What is the reason for the Orthodox worship of God’s saints? Do the saints in heaven know of our needs and difficulties, and do they show any interest in us? Do they hear our prayers and do they try to help us? Should we appeal to the saints for help at all, or does it suffice to pray only to God? Members of sects, who have lost the apostolic tradition, do not understand the essence and the purpose of Christ’s Church and, therefore, reject the need to pray to the saints in heaven. We will briefly expound the Orthodox teaching on the subject.

The Orthodox veneration of God’s saints stems from the belief that all of us, both those who are working on their salvation and those who have already achieved salvation, both the living and the reposed, make up a single divine family. The Church is a great society which encompasses both the visible and invisible worlds. It is a huge, universal organization, built on the principal of love, in which each individual must not only take care of himself, but also be concerned with the benefit and salvation of other people. The saints are those people who, more than others, showed love for their neighbors during their life on earth.

We, Orthodox Christians, believe that when a righteous person dies, he does not break off his tie with the Church, but enters its higher, celestial domain – enters the triumphant Church. Having attained the spiritual world, the soul of a righteous person does not cease to think, desire, feel. On the contrary, these qualities of the soul unfold here more fully and perfectly.

Contemporary non-Orthodox Christians, having lost their living tie with the heavenly-earthly Church, have the vaguest and conflicting notions of the other world. Some of them believe that a man’s soul goes to sleep after death and becomes disconnected from everything; others believe that even if a man’s soul continues its activity after death, it no longer has any interest in the world which it has left. Still others believe that one should not pray to the saints in principle, since Christians are in direct communion with God.

What is the teaching of the Holy Scriptures in regard to the righteous ones who have departed from this world and the power of their prayers? In apostolic times the Church was regarded as a single heavenly-earthly spiritual family. Apostle Paul wrote to newly-converted Christians: “But ye are come unto mount Sinai, and unto the city of the living God, the heavenly Jerusalem, and to an innumerable company of angels, to the general assembly and church of the first-born, which are written in heaven, and to God the Judge of all, and to the spirits of just men made perfect” (Hebrews 12:22-23). In other words, you, having become Christian, have merged with a great family and have come into close contact with the heavenly family and the righteous ones therein. Apostle Peter’s words of farewell to the Christians of Asia Minor – “Moreover I will endeavour that ye may be able after my decease to have these things always in remembrance” (2 Peter 1:15) – clearly confirm that he promises to continue to take care of them when he departs for the other, spiritual world.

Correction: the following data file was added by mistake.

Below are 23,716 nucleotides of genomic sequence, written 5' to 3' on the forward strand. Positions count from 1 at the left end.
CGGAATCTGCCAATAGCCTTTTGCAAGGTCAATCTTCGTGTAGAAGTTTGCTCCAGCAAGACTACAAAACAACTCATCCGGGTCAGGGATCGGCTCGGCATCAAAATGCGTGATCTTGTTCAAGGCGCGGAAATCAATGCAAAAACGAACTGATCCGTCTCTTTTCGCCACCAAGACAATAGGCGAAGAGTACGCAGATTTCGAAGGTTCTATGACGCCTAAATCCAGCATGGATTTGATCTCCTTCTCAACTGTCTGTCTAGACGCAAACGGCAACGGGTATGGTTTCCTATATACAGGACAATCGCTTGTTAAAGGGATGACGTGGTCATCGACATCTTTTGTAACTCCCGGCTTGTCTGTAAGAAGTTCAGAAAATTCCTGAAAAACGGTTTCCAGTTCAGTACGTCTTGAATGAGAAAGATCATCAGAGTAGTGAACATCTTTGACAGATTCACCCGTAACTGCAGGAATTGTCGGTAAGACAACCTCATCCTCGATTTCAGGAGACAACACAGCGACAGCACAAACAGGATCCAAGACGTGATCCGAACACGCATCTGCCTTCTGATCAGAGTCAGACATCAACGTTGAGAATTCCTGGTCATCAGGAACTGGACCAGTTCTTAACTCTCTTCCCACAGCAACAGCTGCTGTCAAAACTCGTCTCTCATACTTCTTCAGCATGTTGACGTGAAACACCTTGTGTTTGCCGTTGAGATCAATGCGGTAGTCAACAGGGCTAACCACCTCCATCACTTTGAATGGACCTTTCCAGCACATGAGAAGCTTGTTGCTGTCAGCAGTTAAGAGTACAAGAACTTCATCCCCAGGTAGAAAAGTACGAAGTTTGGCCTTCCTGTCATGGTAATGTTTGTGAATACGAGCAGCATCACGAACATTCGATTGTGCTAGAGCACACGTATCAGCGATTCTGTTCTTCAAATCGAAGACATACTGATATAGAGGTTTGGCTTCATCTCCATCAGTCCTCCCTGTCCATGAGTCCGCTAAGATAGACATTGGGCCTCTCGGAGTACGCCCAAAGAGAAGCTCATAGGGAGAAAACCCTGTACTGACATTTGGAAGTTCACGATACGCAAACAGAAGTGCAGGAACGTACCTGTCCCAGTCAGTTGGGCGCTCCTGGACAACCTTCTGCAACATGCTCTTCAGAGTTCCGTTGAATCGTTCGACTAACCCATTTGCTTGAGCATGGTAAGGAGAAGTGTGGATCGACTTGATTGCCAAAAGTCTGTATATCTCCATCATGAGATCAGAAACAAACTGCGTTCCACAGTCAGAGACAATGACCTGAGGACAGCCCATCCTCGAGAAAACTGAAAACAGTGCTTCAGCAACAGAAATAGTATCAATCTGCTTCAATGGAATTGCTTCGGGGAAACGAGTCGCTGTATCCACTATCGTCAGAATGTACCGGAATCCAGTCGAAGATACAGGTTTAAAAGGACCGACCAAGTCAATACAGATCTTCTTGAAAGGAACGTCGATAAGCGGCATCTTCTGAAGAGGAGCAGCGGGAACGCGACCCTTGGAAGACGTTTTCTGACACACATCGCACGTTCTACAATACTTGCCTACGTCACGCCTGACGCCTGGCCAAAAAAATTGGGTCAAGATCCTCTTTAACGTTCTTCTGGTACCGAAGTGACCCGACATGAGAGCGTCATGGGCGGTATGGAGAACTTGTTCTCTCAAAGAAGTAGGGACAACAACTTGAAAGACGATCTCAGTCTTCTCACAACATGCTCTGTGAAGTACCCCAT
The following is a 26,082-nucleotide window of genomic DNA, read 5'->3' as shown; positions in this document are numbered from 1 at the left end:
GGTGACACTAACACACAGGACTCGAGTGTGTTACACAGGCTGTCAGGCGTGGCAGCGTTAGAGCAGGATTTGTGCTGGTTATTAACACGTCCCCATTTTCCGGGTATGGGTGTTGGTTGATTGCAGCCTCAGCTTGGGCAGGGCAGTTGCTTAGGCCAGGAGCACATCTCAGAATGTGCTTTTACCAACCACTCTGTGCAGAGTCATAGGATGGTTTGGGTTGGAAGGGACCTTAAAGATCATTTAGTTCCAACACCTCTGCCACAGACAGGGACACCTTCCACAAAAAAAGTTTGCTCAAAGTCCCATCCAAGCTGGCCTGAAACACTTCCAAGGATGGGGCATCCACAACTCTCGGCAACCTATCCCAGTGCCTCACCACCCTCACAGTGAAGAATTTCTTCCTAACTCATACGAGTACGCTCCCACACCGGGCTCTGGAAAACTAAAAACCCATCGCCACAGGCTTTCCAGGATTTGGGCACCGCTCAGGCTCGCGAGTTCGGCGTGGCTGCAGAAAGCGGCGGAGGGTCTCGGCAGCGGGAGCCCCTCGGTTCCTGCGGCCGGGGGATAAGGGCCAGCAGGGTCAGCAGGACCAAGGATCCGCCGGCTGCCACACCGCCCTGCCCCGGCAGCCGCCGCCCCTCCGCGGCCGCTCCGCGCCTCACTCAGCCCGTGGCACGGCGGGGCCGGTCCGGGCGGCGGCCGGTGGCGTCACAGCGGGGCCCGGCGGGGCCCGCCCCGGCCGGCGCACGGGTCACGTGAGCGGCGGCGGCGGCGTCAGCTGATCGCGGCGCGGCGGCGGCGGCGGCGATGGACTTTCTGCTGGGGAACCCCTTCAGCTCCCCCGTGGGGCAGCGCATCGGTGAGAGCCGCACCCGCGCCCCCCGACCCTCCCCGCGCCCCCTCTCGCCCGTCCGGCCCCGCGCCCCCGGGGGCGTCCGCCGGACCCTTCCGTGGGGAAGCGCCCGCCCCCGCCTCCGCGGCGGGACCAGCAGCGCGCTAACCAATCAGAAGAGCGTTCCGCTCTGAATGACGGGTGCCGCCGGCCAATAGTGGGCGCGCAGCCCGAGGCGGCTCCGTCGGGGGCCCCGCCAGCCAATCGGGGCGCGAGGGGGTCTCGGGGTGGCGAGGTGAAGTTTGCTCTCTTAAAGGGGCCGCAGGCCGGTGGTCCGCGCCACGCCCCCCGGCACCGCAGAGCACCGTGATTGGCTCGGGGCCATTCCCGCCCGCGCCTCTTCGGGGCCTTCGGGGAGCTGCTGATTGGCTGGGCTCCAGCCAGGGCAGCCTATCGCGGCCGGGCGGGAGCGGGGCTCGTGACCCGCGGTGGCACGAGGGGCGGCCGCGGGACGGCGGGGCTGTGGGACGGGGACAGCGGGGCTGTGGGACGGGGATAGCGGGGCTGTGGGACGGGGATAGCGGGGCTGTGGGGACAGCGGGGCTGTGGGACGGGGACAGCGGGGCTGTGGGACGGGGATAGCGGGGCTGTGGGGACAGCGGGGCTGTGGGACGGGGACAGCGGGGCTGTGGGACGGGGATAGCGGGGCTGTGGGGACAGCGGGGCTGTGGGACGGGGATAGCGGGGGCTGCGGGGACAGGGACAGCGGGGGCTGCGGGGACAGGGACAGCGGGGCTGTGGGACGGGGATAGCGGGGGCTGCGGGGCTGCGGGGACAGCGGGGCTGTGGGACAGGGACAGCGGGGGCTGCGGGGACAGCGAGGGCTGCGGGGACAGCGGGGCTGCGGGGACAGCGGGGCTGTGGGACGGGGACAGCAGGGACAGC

The ancient practice of appealing to the holy martyrs and saints for help is based on the realization of live contact between the heavenly and the earthly Church and on belief in the power of their prayers.

We know that the most earnest and righteous people were still in their lifetime called by God His friends and were glorified by Him with gifts of the Holy Spirit and with miracles. Thus, Christ said to His apostles at the Mystic Supper: “Ye are My friends!… For whosoever shall do the will of My Father Who is in heaven, the same is My brother, and sister, and mother” (John 15:14; Matt. 12:50). The Holy Scriptures provide many examples of the saints’ spiritual nearness to God and power of intercession before Him. Thus, for example, Abraham asked God to have mercy upon the denizens of Sodom and Gomorrah, and God was ready to fulfill his request if at least ten righteous people could be found in those cities. Another time God refrained from punishing Abimelech, king of Gerar, because of Abraham’s prayers for the latter. The Bible tells us that God spoke with the Prophet Moses face to face, “as a man converses with his friend.” When Miriam, Moses’ sister, sinned and was punished with leprosy, Moses was able to obtain forgiveness for her from the Lord. There are many other examples of the special power of the saints’ prayers.